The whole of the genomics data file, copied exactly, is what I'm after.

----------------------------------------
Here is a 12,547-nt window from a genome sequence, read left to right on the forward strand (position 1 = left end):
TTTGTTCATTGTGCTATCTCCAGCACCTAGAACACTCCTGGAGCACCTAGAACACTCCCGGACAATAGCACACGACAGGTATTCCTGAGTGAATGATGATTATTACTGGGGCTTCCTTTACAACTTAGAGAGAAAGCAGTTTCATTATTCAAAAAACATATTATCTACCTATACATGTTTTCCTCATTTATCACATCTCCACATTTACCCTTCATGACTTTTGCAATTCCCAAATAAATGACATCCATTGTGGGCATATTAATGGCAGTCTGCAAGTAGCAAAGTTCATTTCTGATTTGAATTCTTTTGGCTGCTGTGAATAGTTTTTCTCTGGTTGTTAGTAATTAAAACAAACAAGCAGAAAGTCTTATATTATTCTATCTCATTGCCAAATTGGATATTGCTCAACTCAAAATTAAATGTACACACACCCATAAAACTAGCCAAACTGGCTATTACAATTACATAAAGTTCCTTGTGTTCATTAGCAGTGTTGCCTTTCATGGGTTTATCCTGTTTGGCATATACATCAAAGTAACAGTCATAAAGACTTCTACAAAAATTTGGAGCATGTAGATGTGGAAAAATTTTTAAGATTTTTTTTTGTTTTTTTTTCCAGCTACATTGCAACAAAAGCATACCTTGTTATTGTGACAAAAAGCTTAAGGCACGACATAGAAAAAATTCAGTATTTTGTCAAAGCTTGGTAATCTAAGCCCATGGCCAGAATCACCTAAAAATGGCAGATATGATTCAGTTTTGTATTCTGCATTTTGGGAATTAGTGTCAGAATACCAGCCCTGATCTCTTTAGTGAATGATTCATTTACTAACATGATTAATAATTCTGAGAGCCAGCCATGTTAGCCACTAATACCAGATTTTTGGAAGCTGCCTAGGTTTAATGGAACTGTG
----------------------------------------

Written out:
Here is a 12,547-nt window from a genome sequence, read left to right on the forward strand (position 1 = left end):
TTTGTTCATTGTGCTATCTCCAGCACCTAGAACACTCCTGGAGCACCTAGAACACTCCCGGACAATAGCACACGACAGGTATTCCTGAGTGAATGATGATTATTACTGGGGCTTCCTTTACAACTTAGAGAGAAAGCAGTTTCATTATTCAAAAAACATATTATCTACCTATACATGTTTTCCTCATTTATCACATCTCCACATTTACCCTTCATGACTTTTGCAATTCCCAAATAAATGACATCCATTGTGGGCATATTAATGGCAGTCTGCAAGTAGCAAAGTTCATTTCTGATTTGAATTCTTTTGGCTGCTGTGAATAGTTTTTCTCTGGTTGTTAGTAATTAAAACAAACAAGCAGAAAGTCTTATATTATTCTATCTCATTGCCAAATTGGATATTGCTCAACTCAAAATTAAATGTACACACACCCATAAAACTAGCCAAACTGGCTATTACAATTACATAAAGTTCCTTGTGTTCATTAGCAGTGTTGCCTTTCATGGGTTTATCCTGTTTGGCATATACATCAAAGTAACAGTCATAAAGACTTCTACAAAAATTTGGAGCATGTAGATGTGGAAAAATTTTTAAGATTTTTTTTTGTTTTTTTTTCCAGCTACATTGCAACAAAAGCATACCTTGTTATTGTGACAAAAAGCTTAAGGCACGACATAGAAAAAATTCAGTATTTTGTCAAAGCTTGGTAATCTAAGCCCATGGCCAGAATCACCTAAAAATGGCAGATATGATTCAGTTTTGTATTCTGCATTTTGGGAATTAGTGTCAGAATACCAGCCCTGATCTCTTTAGTGAATGATTCATTTACTAACATGATTAATAATTCTGAGAGCCAGCCATGTTAGCCACTAATACCAGATTTTTGGAAGCTGCCTAGGTTTAATGGAACTGTG